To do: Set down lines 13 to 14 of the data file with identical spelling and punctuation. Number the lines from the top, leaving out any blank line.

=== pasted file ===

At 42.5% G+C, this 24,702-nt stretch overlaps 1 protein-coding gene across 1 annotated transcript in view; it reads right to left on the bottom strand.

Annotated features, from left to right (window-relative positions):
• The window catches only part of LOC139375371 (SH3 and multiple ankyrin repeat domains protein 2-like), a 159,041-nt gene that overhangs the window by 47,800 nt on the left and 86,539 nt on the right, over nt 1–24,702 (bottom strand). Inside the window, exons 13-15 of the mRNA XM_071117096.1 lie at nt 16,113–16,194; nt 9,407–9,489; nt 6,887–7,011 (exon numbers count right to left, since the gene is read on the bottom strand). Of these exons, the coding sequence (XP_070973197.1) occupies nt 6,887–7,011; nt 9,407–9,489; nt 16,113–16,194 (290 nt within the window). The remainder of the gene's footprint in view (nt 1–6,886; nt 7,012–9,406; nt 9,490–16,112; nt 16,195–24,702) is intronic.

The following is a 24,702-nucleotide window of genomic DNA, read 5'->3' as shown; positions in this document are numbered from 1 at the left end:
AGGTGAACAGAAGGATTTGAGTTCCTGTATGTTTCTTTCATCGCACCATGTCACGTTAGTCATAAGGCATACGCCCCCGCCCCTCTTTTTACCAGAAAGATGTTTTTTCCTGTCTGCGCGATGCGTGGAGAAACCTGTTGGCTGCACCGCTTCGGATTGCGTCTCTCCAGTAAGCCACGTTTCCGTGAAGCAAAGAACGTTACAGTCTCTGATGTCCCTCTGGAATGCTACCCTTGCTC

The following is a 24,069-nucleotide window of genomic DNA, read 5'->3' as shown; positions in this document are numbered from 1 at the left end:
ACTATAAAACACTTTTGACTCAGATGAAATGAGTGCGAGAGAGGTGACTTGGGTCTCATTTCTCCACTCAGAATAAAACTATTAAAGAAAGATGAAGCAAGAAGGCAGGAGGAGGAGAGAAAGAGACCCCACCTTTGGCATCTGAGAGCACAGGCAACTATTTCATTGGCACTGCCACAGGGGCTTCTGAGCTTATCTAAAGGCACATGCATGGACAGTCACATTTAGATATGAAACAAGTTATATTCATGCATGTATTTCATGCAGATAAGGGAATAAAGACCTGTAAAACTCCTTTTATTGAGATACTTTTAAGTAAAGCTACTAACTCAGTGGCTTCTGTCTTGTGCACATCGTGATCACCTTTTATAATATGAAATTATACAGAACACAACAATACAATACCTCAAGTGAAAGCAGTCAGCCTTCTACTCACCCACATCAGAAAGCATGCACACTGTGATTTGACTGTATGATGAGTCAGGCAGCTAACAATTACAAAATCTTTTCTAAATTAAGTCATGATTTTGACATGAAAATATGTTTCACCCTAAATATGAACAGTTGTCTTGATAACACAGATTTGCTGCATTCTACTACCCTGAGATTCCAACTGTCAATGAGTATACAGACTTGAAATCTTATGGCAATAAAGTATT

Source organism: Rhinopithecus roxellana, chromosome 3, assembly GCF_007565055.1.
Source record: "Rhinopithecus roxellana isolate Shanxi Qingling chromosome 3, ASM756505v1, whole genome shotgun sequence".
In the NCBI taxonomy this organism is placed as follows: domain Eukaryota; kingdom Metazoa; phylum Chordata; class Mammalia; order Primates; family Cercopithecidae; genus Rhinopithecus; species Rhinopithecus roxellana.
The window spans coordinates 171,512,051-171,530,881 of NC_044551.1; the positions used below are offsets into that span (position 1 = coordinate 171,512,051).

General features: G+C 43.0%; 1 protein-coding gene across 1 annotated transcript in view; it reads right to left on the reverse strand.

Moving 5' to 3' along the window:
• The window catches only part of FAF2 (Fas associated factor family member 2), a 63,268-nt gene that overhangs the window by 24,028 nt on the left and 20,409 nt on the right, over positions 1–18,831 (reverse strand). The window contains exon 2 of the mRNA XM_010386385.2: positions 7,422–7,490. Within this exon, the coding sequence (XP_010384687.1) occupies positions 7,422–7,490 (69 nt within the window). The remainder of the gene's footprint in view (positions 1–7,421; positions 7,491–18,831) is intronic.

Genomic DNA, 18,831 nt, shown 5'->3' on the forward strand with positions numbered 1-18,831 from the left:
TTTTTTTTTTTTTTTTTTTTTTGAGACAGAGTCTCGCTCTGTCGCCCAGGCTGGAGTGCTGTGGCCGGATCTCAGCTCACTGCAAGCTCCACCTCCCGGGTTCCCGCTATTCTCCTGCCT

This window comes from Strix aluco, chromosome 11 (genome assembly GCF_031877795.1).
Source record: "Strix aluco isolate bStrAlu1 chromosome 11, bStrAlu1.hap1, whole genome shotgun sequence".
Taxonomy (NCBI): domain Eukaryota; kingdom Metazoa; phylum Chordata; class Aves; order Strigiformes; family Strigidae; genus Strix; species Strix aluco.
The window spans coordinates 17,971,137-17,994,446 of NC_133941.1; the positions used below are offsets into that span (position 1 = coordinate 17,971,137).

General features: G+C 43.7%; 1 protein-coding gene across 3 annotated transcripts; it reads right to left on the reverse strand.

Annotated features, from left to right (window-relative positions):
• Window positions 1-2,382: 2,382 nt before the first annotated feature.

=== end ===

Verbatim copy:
Moving 5' to 3' along the window:
• The window catches only part of FAF2 (Fas associated factor family member 2), a 63,268-nt gene that overhangs the window by 24,028 nt on the left and 20,409 nt on the right, over positions 1–18,831 (reverse strand). The window contains exon 2 of the mRNA XM_010386385.2: positions 7,422–7,490. Within this exon, the coding sequence (XP_010384687.1) occupies positions 7,422–7,490 (69 nt within the window). The remainder of the gene's footprint in view (positions 1–7,421; positions 7,491–18,831) is intronic.